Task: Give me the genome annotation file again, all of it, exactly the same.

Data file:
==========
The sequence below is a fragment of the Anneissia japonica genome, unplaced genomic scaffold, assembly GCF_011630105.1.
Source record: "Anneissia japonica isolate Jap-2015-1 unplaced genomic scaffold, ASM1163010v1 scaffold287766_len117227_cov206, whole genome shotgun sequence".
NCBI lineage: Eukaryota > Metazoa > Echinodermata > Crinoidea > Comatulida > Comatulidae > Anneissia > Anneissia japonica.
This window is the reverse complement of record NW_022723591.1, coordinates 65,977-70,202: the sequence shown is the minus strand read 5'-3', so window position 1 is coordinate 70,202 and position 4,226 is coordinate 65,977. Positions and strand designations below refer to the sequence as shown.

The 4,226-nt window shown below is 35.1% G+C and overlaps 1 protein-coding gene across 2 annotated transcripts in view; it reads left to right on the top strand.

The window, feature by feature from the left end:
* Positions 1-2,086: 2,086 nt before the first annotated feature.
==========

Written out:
The sequence below is a fragment of the Anneissia japonica genome, unplaced genomic scaffold, assembly GCF_011630105.1.
Source record: "Anneissia japonica isolate Jap-2015-1 unplaced genomic scaffold, ASM1163010v1 scaffold287766_len117227_cov206, whole genome shotgun sequence".
NCBI lineage: Eukaryota > Metazoa > Echinodermata > Crinoidea > Comatulida > Comatulidae > Anneissia > Anneissia japonica.
This window is the reverse complement of record NW_022723591.1, coordinates 65,977-70,202: the sequence shown is the minus strand read 5'-3', so window position 1 is coordinate 70,202 and position 4,226 is coordinate 65,977. Positions and strand designations below refer to the sequence as shown.

The 4,226-nt window shown below is 35.1% G+C and overlaps 1 protein-coding gene across 2 annotated transcripts in view; it reads left to right on the top strand.

The window, feature by feature from the left end:
* Positions 1-2,086: 2,086 nt before the first annotated feature.